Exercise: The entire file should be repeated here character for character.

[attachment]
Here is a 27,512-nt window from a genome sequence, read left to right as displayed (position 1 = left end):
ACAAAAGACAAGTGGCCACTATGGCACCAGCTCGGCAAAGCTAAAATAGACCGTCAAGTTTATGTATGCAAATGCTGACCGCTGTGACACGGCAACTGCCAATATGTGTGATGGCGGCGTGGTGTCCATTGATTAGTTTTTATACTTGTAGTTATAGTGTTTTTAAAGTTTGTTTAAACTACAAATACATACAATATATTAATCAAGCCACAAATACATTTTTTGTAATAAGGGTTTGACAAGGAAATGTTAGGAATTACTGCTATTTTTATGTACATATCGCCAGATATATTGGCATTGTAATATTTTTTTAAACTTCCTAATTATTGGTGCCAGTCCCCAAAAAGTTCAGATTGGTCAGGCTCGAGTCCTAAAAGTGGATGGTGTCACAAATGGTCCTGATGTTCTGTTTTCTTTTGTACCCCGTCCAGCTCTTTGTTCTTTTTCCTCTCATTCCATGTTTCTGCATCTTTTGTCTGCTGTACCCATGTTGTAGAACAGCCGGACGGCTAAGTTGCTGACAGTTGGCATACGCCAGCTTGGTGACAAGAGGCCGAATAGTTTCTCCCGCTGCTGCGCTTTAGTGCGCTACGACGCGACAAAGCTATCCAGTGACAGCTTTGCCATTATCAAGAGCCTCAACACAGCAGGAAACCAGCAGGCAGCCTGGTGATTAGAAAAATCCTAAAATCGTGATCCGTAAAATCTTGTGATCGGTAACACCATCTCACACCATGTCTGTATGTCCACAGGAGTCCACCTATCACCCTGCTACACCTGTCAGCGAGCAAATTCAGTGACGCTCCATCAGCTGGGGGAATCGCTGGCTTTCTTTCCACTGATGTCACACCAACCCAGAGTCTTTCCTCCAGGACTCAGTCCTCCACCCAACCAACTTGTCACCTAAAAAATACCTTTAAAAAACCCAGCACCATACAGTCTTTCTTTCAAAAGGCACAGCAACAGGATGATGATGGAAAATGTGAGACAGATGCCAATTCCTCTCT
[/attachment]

Here is a 27,512-nt window from a genome sequence, read left to right as displayed (position 1 = left end):
ACAAAAGACAAGTGGCCACTATGGCACCAGCTCGGCAAAGCTAAAATAGACCGTCAAGTTTATGTATGCAAATGCTGACCGCTGTGACACGGCAACTGCCAATATGTGTGATGGCGGCGTGGTGTCCATTGATTAGTTTTTATACTTGTAGTTATAGTGTTTTTAAAGTTTGTTTAAACTACAAATACATACAATATATTAATCAAGCCACAAATACATTTTTTGTAATAAGGGTTTGACAAGGAAATGTTAGGAATTACTGCTATTTTTATGTACATATCGCCAGATATATTGGCATTGTAATATTTTTTTAAACTTCCTAATTATTGGTGCCAGTCCCCAAAAAGTTCAGATTGGTCAGGCTCGAGTCCTAAAAGTGGATGGTGTCACAAATGGTCCTGATGTTCTGTTTTCTTTTGTACCCCGTCCAGCTCTTTGTTCTTTTTCCTCTCATTCCATGTTTCTGCATCTTTTGTCTGCTGTACCCATGTTGTAGAACAGCCGGACGGCTAAGTTGCTGACAGTTGGCATACGCCAGCTTGGTGACAAGAGGCCGAATAGTTTCTCCCGCTGCTGCGCTTTAGTGCGCTACGACGCGACAAAGCTATCCAGTGACAGCTTTGCCATTATCAAGAGCCTCAACACAGCAGGAAACCAGCAGGCAGCCTGGTGATTAGAAAAATCCTAAAATCGTGATCCGTAAAATCTTGTGATCGGTAACACCATCTCACACCATGTCTGTATGTCCACAGGAGTCCACCTATCACCCTGCTACACCTGTCAGCGAGCAAATTCAGTGACGCTCCATCAGCTGGGGGAATCGCTGGCTTTCTTTCCACTGATGTCACACCAACCCAGAGTCTTTCCTCCAGGACTCAGTCCTCCACCCAACCAACTTGTCACCTAAAAAATACCTTTAAAAAACCCAGCACCATACAGTCTTTCTTTCAAAAGGCACAGCAACAGGATGATGATGGAAAATGTGAGACAGATGCCAATTCCTCTCT